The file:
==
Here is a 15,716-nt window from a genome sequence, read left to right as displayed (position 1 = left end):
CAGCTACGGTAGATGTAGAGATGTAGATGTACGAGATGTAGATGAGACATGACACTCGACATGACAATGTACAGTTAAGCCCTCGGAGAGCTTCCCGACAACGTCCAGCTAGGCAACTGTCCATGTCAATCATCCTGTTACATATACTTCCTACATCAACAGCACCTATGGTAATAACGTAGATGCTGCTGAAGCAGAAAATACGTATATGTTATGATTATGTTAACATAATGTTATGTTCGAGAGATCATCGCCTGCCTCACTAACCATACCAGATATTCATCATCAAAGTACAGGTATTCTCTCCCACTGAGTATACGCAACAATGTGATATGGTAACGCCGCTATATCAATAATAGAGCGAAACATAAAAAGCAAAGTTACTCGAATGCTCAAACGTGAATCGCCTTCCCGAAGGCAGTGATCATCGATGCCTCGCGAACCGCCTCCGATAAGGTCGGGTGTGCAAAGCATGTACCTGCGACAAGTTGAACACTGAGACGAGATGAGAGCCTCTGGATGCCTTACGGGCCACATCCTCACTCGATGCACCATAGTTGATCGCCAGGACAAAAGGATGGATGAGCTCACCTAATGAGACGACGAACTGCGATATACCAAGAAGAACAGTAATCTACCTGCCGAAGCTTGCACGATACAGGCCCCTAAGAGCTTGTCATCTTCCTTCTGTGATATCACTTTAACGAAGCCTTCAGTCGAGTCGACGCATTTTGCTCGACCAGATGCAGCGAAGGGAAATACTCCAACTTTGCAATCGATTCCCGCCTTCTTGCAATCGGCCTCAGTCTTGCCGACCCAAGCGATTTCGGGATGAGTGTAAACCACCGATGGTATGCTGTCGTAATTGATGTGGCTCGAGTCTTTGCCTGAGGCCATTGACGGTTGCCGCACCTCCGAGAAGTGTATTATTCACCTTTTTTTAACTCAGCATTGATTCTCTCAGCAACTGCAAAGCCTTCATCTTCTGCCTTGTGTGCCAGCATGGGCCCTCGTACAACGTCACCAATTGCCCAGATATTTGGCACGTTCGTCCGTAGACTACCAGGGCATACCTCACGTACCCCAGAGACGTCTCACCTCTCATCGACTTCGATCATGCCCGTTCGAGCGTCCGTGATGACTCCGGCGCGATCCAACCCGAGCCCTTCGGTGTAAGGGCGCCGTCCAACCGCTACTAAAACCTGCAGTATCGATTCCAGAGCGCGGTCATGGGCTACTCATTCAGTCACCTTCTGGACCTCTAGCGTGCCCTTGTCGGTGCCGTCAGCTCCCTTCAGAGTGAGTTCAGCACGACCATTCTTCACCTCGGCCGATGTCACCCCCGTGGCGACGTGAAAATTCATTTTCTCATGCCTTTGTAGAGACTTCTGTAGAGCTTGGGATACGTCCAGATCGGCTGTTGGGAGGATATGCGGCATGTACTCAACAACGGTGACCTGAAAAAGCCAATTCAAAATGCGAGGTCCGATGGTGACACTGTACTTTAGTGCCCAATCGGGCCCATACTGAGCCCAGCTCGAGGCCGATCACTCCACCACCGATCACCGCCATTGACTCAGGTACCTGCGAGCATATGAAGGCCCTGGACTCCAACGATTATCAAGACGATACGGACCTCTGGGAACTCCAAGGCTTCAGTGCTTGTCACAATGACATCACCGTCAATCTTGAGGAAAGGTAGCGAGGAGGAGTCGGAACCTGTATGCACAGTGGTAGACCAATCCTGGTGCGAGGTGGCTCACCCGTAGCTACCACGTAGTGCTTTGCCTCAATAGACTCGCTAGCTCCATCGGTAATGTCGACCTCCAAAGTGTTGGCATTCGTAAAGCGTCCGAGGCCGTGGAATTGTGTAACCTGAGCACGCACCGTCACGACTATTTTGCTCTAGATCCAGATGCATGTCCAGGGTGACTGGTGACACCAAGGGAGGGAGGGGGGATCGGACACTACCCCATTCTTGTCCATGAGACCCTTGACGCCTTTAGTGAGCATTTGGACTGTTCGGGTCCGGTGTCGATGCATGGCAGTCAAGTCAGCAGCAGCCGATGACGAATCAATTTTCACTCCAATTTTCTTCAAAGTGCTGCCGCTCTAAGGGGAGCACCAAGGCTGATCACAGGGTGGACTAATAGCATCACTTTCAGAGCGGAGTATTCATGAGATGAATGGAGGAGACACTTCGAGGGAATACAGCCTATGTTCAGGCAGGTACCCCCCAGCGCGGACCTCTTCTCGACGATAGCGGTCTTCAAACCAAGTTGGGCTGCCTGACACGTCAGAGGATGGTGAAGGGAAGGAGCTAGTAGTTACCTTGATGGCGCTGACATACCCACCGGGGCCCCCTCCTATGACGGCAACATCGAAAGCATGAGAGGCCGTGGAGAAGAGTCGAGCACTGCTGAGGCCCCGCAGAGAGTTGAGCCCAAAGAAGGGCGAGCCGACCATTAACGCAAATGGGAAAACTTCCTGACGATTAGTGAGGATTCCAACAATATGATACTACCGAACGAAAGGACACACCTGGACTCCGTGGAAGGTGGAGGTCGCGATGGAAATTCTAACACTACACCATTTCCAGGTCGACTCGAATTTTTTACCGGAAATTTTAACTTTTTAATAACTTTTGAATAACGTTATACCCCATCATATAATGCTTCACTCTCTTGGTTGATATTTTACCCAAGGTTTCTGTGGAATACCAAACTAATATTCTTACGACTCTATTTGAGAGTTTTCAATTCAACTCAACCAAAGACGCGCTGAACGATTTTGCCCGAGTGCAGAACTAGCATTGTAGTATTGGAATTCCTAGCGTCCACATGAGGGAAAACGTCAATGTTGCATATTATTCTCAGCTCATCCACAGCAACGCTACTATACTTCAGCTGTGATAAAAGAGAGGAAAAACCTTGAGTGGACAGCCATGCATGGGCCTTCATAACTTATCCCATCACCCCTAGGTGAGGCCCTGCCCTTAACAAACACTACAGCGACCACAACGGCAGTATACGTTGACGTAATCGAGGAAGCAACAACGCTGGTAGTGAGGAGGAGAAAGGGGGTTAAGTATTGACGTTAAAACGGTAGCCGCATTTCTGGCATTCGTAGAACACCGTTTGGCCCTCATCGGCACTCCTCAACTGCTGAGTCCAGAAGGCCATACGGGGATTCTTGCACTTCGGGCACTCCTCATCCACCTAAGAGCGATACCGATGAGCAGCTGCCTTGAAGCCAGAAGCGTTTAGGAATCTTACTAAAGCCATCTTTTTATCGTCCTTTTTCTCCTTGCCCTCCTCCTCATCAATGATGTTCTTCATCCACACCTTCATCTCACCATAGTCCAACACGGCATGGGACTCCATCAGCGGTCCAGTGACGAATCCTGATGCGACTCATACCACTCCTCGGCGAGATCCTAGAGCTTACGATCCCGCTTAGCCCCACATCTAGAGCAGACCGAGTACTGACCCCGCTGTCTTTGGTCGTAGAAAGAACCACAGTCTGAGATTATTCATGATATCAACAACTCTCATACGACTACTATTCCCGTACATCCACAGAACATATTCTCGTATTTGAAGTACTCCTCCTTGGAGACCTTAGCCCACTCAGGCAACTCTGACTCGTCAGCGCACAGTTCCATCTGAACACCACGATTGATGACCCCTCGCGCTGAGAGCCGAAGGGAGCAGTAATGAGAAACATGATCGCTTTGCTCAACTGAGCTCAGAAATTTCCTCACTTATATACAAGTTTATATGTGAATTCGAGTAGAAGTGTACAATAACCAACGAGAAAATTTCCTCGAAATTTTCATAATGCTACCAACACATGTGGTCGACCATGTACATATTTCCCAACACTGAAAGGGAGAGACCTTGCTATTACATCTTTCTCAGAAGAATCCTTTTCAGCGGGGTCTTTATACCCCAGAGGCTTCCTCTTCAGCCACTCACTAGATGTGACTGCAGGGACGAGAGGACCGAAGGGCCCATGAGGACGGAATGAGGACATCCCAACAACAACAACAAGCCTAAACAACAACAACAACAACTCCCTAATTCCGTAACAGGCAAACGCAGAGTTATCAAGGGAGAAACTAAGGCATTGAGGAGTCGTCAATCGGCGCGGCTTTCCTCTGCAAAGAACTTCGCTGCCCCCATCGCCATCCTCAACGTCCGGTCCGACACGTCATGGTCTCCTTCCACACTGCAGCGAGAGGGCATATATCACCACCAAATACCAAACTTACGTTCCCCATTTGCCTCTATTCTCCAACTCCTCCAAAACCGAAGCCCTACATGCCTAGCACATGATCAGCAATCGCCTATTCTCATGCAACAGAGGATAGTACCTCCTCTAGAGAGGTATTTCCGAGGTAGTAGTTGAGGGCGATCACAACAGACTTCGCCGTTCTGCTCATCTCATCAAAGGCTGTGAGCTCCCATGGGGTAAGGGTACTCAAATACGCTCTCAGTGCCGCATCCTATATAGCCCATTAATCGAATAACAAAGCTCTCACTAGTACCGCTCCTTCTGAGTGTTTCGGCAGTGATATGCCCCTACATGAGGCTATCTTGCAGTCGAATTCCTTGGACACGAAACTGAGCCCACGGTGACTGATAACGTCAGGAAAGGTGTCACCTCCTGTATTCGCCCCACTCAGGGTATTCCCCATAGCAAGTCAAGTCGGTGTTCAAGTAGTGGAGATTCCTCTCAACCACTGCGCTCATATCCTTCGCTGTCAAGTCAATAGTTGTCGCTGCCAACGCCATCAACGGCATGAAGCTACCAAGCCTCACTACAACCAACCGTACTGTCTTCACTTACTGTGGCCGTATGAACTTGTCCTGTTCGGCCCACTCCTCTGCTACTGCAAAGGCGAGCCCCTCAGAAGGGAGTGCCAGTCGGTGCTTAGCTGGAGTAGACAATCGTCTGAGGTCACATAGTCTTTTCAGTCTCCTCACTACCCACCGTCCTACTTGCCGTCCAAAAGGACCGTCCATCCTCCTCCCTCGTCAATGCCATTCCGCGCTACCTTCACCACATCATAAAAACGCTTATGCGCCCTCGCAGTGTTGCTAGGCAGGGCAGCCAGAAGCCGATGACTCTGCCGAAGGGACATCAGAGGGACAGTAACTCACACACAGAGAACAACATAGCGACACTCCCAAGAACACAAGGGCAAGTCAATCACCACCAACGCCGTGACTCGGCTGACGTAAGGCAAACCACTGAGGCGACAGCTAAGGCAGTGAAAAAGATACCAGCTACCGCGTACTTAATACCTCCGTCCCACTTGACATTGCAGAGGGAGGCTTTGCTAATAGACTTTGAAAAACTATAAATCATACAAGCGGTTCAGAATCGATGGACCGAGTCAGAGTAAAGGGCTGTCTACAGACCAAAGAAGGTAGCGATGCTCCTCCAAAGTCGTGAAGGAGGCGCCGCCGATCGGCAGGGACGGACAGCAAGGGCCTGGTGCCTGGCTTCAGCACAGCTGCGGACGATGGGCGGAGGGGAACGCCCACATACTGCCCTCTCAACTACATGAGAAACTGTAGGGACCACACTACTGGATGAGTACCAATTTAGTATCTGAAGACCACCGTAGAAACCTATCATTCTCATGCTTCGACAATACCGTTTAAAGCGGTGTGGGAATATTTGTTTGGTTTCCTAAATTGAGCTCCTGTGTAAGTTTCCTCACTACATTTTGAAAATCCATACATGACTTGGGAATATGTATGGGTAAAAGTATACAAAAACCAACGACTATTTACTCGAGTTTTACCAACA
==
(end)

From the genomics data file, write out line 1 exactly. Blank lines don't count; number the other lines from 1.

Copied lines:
Here is a 15,716-nt window from a genome sequence, read left to right as displayed (position 1 = left end):